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Joe Mariani and Dorothea Gloria discuss playing R&J

Two of our actors taking part in our February 12th Virtual Valentine's Showcase, All's Well As It Ends Well, discuss playing the star crossed lovers in that famous balcony scene we all know and love! Check out their bios on the event page and be sure to buy your tickets here:

1. We know that this is not the first time both of you have done Romeo and Juliet. What’s the difference between the first time and now? Joe: Obviously, it’s an exciting opportunity- any chance you get to revisit a scene or role you have worked on in the past. I’d like to think I’m a better actor and a different person from when I worked on this scene last, so I approached the scene this time around with a whole new and different perspective! Plus, there’s the whole adapting to this new digital medium which gave us the opportunity to experiment and try new things with the scene like it probably hasn’t be done before!

Dorothea: The first time I did Juliet was when I was 15 years old for the Knowledge Channel back in the Philippines, more than 10 years ago (oh my!). I honestly cringe whenever they show that play from time to time on tv and I see myself as that very young actress. I barely understood Shakespeare at that time and I really just memorized the words. Hopefully now, with more than ten years of experience with Shakespeare, I can breathe more life into Juliet’s words.

2. What challenges did you face in the project? Joe: Doing theatrical things while trying to maintain connection with a partner over zoom is a challenge that I think I a lot of actors have had to face head on when they’re trying to do theatre during this pandemic. Luckily I have a wonderful scene partner so the connection is already there! There’s also the inherent challenge of the fact that the balcony scene is a cat that has been skinned several hundred thousand different ways, and the excitement comes with trying to look at the scene from your own lens and figure out how you are going to bring YOURSELF to this scene and role like no one else has brought before, in hopes that you can make the audience see the scene in a whole new light!

Dorothea: Trying to figure out what looks like a believable balcony experience through Zoom. This is the first time I did this scene without having a physical Romeo in the space. Nonetheless, Joe came up with the great idea of making it seem like Romeo was vlogging while doing the scene which makes it exciting and believable for the present time.

3. What resonated with you in the scene?

Joe: What I have always loved about Romeo and Juliet is how Shakespeare encapsulates the experience of true love in purest form -naive, passionate, and maybe even a little reckless or dangerous. Few else have been able to capture this perfection in a scene like Shakespeare has and it’s a thrill to be able to fall back in love again every time I do the scene. Dorothea: It mimics what I would feel when it came to love during my teenage years. It was very much similar to the feeling of life and death and the world is against me kind of thing. I know, so much angst. I remember writing boat loads of poems and letters professing my love to the boy/s that I liked / loved (I think I just gagged a little in my mouth just going down this memory lane).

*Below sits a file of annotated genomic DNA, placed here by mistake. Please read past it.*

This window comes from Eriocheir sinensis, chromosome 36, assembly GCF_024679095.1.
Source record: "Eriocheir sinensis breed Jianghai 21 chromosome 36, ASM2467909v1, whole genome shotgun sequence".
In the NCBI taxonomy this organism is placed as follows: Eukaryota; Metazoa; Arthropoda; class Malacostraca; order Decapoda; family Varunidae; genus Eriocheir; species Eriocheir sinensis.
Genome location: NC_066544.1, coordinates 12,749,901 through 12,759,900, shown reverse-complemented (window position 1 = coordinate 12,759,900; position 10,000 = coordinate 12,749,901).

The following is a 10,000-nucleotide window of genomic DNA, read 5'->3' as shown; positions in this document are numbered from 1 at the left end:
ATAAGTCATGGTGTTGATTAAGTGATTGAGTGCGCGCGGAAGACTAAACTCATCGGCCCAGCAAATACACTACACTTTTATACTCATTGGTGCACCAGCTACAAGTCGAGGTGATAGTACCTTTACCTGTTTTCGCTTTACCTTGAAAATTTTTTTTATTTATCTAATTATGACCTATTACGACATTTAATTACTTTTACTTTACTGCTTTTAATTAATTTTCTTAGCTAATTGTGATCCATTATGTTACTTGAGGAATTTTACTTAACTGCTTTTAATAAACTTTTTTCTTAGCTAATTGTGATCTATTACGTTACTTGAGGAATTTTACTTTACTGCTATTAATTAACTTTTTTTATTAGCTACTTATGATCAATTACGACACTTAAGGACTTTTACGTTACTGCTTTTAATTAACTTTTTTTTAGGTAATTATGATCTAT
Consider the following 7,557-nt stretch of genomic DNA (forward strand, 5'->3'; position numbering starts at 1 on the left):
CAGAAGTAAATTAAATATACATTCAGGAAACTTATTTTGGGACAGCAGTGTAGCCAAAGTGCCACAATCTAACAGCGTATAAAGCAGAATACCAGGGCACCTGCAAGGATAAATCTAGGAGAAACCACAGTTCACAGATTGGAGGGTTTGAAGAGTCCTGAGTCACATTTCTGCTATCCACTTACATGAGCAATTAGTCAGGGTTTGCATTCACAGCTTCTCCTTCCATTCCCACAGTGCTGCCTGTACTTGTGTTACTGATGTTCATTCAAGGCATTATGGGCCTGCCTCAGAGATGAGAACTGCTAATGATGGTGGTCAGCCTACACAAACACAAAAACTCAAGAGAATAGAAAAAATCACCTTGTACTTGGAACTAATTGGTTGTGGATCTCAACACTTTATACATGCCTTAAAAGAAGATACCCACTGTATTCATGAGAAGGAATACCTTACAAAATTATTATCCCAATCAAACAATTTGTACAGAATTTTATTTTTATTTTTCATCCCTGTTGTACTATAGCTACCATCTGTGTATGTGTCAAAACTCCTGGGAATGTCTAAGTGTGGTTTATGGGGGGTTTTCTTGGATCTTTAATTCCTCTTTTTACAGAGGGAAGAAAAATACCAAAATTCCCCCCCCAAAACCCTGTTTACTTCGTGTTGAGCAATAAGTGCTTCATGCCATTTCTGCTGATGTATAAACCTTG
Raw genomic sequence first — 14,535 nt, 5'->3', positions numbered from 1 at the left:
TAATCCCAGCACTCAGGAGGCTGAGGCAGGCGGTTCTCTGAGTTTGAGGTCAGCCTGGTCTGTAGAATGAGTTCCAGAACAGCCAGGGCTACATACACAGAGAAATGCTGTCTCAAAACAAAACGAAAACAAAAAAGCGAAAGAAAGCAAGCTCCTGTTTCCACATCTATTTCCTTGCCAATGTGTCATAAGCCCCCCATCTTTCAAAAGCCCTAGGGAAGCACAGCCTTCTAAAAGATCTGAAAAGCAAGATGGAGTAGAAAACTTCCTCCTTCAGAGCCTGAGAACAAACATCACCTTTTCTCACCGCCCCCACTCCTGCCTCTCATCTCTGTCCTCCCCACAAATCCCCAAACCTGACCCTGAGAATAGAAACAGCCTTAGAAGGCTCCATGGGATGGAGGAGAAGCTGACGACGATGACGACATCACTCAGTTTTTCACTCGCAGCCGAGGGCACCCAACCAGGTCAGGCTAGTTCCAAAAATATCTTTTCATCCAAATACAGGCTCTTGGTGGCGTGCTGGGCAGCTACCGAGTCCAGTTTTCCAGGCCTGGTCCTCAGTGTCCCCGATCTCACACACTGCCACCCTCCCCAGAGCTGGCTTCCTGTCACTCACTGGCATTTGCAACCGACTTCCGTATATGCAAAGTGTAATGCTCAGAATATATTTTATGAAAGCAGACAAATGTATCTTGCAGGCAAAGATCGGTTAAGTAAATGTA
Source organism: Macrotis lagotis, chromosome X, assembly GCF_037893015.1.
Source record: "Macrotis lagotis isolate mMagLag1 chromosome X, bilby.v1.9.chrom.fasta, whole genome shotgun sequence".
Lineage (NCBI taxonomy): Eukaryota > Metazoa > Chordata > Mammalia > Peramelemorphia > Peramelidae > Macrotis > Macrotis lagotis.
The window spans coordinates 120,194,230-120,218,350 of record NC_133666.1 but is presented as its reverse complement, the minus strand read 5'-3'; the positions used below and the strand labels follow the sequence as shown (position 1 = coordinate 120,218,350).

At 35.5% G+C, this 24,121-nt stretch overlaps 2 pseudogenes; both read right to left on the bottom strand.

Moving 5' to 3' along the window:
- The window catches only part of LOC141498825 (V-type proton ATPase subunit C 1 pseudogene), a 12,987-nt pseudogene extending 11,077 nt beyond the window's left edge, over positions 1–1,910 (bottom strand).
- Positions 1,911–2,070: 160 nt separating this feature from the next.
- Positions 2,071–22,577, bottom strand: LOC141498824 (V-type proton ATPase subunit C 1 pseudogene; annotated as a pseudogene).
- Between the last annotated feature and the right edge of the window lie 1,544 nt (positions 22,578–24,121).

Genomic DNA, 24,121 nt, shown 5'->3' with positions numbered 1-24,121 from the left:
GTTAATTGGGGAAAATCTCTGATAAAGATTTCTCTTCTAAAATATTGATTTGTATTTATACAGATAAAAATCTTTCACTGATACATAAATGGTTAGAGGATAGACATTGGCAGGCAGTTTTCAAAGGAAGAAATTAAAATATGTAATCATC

4. Is there anything different that you did here that you wouldn’t normally do in a normal set-up? Joe: I think there’s a lot of things that are different about the set up for this scene that may be different than how I would normally set up for a digital performance! I think the biggest difference is the fact that I will be zooming through my phone throughout the entire scene as opposed to having a faxed camera point from my laptop. I will actually be in complete control of the camera angles while I am performing the scene because of this, so it allows me a lot more freedom of movement and expression that I may not necessarily be able to achieve by zooming from my laptop. Dorothea: Definitely. Because it is through Zoom, I treated this scene like a film scene rather than a theatre scene. I’m more aware of my framing, which body parts are seen and cannot be seen, and my micro facial expressions were very important. Small beats of seeing an object, then making it register, then the effect after are all the more highlighted; thus, it’s to make sure that those beats don’t blend together.

5. Were you ever faced with a life and death situation like R&J? Joe:Never been in a situation quite like them! And to be honest....I really hope I don’t. It didn’t end well for them, so I doubt it would end well for me. Dorothea: I think the most life and death situation that I have ever faced was when I decided to leave the Philippines to go to New York to pursue acting. It felt like a mini death to leave Manila and also it felt like being reborn once I moved to New York, a place where everything was very new to me.

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